Most of the doctors I’ve encountered who are financially secure at a young age have one thing in common, they are frugal. They are not cheap and I think that is a big distinction. Cheap is buying a particle board dresser for $60 that may not last more than a few years. Frugal is buying a solid wood dresser of good quality for $450 when it was on sale for 40% off. Buying good products at a good value and keeping them for a long time is a pathway to accumulating wealth. They work hard for their money and do not like wasting it on things like expensive cars. They live a nice life, do a lot of fun things, and get value for their money.
Cutting coupons may sound silly for someone at the income level of a successful doctor, but think again. We recently vacationed to southern Florida. During that trip, we did the usual touristy activities we found in a travel brochure, which serendipitously contained several coupons. So if a boat ride around Key West costs $6 less per person by using a coupon, a family of four would save $24. If my income taxes are 40%, that’s $40 I don’t need to earn if I use the coupon. If it took me less than one minute to tear out the coupon, put it in my wallet, and present it at the time of purchase, that works out to $2,400 an hour ($40 x 60 minutes). Where else can you make that kind of tax free money with almost no effort? Using coupons for things you were going to do anyway can save you a fortune. Never pass up opportunities for free money.
I have seen my wife saving coupons for small things we were going to buy anyway, like mustard. More free money. It made me realize that it is the coupon clipping “attitude” that has created my wealth. If we had to pay top dollar for everything we did, much of what I have saved in the bank today would not be there. When you have the attitude of a coupon clipper, you have the attitude of getting everything you do at the best value you can. When you spend less on everything you do, you can amass a fortune.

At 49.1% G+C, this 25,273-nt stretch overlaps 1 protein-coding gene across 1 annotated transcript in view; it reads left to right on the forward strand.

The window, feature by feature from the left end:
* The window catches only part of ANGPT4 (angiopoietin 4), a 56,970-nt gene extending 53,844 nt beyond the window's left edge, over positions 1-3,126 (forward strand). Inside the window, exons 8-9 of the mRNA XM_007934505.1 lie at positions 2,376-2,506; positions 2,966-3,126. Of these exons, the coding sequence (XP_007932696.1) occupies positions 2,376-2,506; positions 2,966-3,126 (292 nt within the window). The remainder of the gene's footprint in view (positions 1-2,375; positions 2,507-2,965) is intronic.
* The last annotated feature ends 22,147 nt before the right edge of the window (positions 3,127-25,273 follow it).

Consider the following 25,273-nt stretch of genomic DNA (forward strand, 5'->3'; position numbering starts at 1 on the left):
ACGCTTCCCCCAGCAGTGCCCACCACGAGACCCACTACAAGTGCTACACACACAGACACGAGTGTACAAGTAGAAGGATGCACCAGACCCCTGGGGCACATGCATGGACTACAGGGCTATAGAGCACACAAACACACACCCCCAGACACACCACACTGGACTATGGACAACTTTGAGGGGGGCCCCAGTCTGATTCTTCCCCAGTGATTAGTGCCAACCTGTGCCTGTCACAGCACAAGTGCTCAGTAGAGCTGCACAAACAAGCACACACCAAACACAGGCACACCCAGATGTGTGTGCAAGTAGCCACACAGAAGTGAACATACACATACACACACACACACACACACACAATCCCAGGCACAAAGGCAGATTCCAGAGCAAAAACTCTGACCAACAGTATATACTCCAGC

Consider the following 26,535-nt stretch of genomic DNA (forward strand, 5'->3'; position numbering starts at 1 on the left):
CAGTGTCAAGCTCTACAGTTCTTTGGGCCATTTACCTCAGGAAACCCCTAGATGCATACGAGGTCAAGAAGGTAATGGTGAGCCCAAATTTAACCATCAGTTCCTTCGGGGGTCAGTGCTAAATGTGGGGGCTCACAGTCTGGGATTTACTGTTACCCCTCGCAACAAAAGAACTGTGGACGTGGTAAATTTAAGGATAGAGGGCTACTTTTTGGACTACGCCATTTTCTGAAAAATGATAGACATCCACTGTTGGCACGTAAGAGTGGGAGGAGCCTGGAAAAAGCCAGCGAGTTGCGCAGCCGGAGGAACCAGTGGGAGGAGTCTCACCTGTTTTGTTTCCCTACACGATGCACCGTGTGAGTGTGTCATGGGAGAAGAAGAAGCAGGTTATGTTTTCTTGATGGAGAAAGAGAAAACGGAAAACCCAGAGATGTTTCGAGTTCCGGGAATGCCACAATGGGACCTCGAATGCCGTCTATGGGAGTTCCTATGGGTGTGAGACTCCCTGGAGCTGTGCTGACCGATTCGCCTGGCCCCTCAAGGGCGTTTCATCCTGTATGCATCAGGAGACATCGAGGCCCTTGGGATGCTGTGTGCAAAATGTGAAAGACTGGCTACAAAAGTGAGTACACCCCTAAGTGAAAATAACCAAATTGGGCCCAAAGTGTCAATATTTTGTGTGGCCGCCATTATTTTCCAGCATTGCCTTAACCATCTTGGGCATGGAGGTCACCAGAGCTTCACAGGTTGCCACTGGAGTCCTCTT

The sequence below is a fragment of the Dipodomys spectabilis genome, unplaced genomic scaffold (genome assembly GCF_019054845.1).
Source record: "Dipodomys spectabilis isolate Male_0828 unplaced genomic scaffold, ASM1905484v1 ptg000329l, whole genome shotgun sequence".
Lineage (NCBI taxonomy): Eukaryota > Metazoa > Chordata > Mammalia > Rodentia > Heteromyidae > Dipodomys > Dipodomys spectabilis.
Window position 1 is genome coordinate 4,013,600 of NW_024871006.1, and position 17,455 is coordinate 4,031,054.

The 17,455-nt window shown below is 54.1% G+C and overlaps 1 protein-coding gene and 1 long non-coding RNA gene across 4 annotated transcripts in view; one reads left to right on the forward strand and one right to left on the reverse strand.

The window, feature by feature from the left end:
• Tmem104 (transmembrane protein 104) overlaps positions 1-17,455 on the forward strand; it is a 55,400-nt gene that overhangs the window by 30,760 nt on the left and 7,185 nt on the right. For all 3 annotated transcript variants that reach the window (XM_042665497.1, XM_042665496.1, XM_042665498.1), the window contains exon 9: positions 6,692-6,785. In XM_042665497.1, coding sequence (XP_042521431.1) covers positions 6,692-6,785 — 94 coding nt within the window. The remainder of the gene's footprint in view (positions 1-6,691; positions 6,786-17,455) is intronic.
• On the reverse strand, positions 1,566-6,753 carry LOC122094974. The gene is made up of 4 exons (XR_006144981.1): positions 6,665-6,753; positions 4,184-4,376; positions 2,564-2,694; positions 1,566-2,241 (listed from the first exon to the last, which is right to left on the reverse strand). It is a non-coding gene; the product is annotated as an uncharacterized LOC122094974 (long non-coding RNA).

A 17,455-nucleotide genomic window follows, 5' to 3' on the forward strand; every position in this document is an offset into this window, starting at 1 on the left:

What can the coupons save? If you were to use coupons for groceries you were already going to buy, you could save $50 a week without putting out much effort. $50 doesn’t seem like much when you make a large income. But if you were to put that money in a mutual fund that grew an average of 8% a year from age 25 to age 85 you would have $889,426. Suddenly the coupon idea has some power behind it.
You can also go overboard on the idea. Like anything else, if you take it to the extreme, the results are not as pleasant. I have a friend who is very into coupons. On one of his visits during my residency, we decided to all go to nearby Los Angeles for the weekend. He had one of those fund raiser coupon books and began searching for things to do in LA that were in the book. He was only willing to go to things if he had a coupon. This extreme can be life limiting. If Disneyland did not have a coupon in the book, even though we would already be in town, it would not be considered a possibility. That makes it impossible to take advantage of an opportunity that falls into your lap.
Usually if you have the coupon clipping attitude, you are looking for good value. When you search out good value in everything you do, you will waste less of your hard earned dollars. Wasting less equates to having more. We all want to have more of all the good things in life. Next time you see a coupon for something you were already going to do or buy, put it in your pocket and use it when you get there. And don’t forget to pick up that penny you see lying on the ground, they add up also.
A penny saved is better than a penny earned. The penny saved doesn’t get taxed.
If you want more out of life by spending less of your hard earned money, pick up a copy of “The Doctors Guide to Eliminating Debt” and you will save a fortune.
3 thoughts on “Is Cutting Coupons Worth the Trouble?”
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Well said. I’ve been a ‘couponer’ for decades.